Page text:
On a visit to Cape Cod we came across a windmill that most RVers could identify with, because it seems to have a bit of gypsy in its soul.
The historic Jonathan Young Windmill, located just off busy Highway 6A in Orleans, has done some traveling since it was built in the early 1700s.
The mill was built in South Orleans, though the exact location has been lost over time. In 1839, a farmer named Jonathan Young moved the mill to a hill overlooking Town Cove in Orleans.
According to historian William Quinn, in 1897 the mill moved again, this time across Nantucket Sound to the estate of a wealthy sea captain, off Greenwood Avenue in Hyannisport, where it stood for nearly a century.
For a community with a windmill on its town seal and no windmill left in town, the move was not popular. In 1983, the citizens of Orleans were thrilled when the owners of the windmill donated it to the Orleans Historical Society.
It was moved yet again, back to Orleans, and underwent a two-year restoration to its original working condition by a dedicated group of volunteers. Today the windmill is a important landmark for Cape Cod visitors, and like RVers who eventually hang up the keys, its traveling days are over.
This isn’t the only windmill to have stood in the area over the years. A while back, students from the Lighthouse Charter School began a search for early-day boundary markers for a class project. Using old maps and other records, they found the location of Cape Cod’s earliest windmill, which was built by master millwright Thomas Payne, on the farm of his father-in-law, Nicholas Snow, near Namskaket. Among the foundation stones the students found hand-formed iron nails and other 17th-century artifacts. It is believed that one of Thomas Payne’s sons built the Jonathan Young Windmill.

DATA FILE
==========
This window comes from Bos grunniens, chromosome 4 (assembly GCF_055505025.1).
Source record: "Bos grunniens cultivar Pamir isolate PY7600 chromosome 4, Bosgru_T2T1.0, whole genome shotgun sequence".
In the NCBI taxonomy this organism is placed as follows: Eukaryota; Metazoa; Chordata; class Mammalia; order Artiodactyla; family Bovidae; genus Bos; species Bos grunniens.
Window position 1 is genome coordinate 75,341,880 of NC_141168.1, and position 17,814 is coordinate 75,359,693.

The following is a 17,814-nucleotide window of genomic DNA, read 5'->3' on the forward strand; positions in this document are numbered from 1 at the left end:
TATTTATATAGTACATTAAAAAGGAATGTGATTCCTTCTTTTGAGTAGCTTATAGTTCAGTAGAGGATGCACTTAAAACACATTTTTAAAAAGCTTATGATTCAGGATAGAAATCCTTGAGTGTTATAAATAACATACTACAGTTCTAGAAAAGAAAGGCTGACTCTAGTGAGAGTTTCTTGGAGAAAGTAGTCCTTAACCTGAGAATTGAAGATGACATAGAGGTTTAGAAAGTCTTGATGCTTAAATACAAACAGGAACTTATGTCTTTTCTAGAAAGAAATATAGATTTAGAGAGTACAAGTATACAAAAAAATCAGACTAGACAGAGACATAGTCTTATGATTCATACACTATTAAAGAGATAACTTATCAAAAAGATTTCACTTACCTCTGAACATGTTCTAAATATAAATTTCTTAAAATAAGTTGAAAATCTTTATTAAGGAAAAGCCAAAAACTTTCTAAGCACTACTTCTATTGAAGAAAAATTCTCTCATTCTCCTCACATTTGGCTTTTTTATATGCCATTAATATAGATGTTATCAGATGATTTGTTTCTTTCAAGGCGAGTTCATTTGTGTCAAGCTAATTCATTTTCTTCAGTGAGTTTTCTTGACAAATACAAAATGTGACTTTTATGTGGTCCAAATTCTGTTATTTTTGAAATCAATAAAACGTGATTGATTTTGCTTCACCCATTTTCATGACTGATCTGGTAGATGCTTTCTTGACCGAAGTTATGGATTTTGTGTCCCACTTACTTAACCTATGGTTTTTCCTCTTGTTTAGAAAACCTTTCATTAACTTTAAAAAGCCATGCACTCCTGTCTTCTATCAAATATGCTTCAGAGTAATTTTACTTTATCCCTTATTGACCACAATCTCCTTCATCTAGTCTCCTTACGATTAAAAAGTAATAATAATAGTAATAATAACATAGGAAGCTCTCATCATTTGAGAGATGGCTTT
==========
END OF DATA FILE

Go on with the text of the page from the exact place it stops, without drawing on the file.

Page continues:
The windmill’s traveling days are over, but if you visit Cape Cod during July and August, you’re welcome to take a tour, and maybe you and the old structure can compare notes about life on the road.
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Thought For The Day – I left Santa gluten-free cookies and organic soy milk and he put a solar panel in my stocking.
For people that are into windmills,, In Yarmouth there is also another Windmill that over looks the bass River ( it’s really hard to fine without the address and the parking is very small )on Cape Cod but not to be mistaken for the one on Bass River on route 28 that one is a 1970 replica
Interesting how things were done back in the early days of the pioneers to now. Technology has truly come a long way.
Wishing both you and Terry along with your families a Safe and Merry Christmas.
It’s about time.
Interesting! I live about 100 miles from the Holland, Michigan, De Zwaan (the swan) windmill. I didn’t realize there were (somewhat) similar style windmills in New England https://en.wikipedia.org/wiki/De_Zwaan_(windmill)